1. Launch Close to the Customer – Even after burning significant time and cash, some founding teams haven’t really started. They have yet to interact with paying customers. They understand very little about market demand for their product. They may not have a ready-to-sell product or a workable channel for sales and distribution. Instead, they are engaged in pre-launch activities that are not directly aimed at acquiring clients and are several steps removed from the marketplace. One of the keys to strengthening your runway is to move your effective starting point, the point at which you plunge in full-time and begin to burn significant resources, as close as possible to your point of revenue creation. This usually means gestating and incubating your idea as inexpensively as you can, while making a living through other means. How much can you develop and test your idea without a huge expenditure of capital? How fully can you develop a working product before you make the full-time plunge? How well can you research and understand the market for your idea, even pre-selling customers, before you cross the point of no return?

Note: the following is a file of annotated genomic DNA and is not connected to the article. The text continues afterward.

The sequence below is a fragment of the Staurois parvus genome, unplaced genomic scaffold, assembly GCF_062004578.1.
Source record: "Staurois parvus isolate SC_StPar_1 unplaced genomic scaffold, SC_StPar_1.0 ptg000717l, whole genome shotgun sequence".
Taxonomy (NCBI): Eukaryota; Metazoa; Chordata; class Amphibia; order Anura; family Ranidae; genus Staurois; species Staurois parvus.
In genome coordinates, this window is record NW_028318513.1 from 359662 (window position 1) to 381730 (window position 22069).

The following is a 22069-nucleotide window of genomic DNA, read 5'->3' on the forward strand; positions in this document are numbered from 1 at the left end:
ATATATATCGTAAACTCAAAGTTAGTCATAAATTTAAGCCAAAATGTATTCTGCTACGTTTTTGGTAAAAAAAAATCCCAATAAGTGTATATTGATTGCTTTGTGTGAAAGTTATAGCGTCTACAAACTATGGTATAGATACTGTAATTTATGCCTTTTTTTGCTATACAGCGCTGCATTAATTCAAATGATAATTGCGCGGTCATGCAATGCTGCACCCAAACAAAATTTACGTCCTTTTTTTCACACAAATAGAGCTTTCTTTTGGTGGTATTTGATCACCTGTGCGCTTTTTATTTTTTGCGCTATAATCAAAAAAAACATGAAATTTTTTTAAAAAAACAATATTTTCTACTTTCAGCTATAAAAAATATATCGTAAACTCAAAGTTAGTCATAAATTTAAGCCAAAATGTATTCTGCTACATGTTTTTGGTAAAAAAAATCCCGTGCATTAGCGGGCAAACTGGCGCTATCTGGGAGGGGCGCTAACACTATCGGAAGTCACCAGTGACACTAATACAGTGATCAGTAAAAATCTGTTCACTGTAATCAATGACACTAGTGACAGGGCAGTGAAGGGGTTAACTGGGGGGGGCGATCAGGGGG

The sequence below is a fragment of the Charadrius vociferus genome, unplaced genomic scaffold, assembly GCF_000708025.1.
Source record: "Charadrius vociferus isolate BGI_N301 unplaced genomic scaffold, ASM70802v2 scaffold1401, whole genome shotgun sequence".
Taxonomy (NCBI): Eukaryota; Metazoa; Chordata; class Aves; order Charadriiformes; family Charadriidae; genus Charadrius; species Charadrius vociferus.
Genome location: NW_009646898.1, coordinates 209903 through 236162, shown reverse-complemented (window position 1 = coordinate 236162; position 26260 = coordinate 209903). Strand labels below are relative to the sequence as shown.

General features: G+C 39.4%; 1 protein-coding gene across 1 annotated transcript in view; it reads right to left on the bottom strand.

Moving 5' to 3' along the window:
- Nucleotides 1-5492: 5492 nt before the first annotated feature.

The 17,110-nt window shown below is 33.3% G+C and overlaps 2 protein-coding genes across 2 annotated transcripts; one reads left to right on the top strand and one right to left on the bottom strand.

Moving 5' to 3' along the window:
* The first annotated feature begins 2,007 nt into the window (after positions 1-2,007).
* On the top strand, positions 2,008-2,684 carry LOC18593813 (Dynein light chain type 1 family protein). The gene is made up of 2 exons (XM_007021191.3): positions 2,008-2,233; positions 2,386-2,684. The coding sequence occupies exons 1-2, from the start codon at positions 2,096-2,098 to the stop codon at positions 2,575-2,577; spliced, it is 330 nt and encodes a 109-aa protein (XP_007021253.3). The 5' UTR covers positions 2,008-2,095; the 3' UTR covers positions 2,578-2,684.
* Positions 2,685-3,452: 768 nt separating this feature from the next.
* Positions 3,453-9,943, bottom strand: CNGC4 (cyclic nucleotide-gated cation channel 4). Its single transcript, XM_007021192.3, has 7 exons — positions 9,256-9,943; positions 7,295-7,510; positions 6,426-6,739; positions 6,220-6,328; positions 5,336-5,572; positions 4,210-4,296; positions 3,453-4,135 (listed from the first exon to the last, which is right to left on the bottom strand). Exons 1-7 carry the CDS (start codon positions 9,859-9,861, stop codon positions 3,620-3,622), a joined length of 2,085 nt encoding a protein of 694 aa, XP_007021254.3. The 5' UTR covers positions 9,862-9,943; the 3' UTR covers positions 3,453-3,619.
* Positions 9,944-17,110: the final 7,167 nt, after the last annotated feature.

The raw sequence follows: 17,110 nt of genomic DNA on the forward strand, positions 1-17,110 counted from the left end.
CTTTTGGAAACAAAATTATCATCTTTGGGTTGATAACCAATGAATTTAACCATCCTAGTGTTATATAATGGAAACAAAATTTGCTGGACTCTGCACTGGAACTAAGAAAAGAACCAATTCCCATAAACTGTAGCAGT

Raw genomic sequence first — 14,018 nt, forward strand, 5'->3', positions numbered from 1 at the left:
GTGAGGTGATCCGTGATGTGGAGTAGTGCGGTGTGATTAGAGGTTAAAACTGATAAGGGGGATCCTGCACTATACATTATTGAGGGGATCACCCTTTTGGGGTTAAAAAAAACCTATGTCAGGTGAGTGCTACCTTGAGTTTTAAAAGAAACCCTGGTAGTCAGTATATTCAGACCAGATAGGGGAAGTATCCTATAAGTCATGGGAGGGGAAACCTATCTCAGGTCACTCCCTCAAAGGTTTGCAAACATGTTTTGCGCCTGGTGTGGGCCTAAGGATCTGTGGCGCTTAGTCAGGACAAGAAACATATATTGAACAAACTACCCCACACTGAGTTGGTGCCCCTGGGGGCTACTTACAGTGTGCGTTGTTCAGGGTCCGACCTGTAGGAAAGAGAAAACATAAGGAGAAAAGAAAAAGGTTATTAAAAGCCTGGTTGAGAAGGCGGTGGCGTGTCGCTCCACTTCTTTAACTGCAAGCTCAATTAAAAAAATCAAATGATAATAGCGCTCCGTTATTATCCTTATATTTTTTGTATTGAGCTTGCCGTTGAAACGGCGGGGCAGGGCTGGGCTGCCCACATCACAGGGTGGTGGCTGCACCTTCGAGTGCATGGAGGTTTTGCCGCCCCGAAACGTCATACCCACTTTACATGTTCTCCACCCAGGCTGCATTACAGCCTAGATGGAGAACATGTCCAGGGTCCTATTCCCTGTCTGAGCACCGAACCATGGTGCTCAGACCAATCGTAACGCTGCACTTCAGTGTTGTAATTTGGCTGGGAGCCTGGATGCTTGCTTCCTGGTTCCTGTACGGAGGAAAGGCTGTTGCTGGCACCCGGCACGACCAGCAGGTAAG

2. Address Your Biggest Risks Early – Venture capitalists call it the Valley of Death, the period after a founder has begun to spend capital but has yet to find a steady revenue stream. A large percentage of new businesses never make it through this first phase, which is why startups are known to be hazardous and the word “entrepreneur” conjures an image of a daring, swashbuckling gambler. But, as Matthew J. Eyring and Clark G. Gilbert write in the May 2010 issue of Harvard Business Review, the stereotype of the risk-loving entrepreneur is a myth, at least among those that are highly successful. The best entrepreneurs are not the bold risk-takers that they are made out to be. They are, in the authors’ words, “relentless managers of risk.”  They understand that not all risks are created equal, so they identify and prioritize threats that pose the greatest danger to their venture—Gilbert and Eyring call these “deal-killer risks”—and find ways to creatively address these early in the startup process.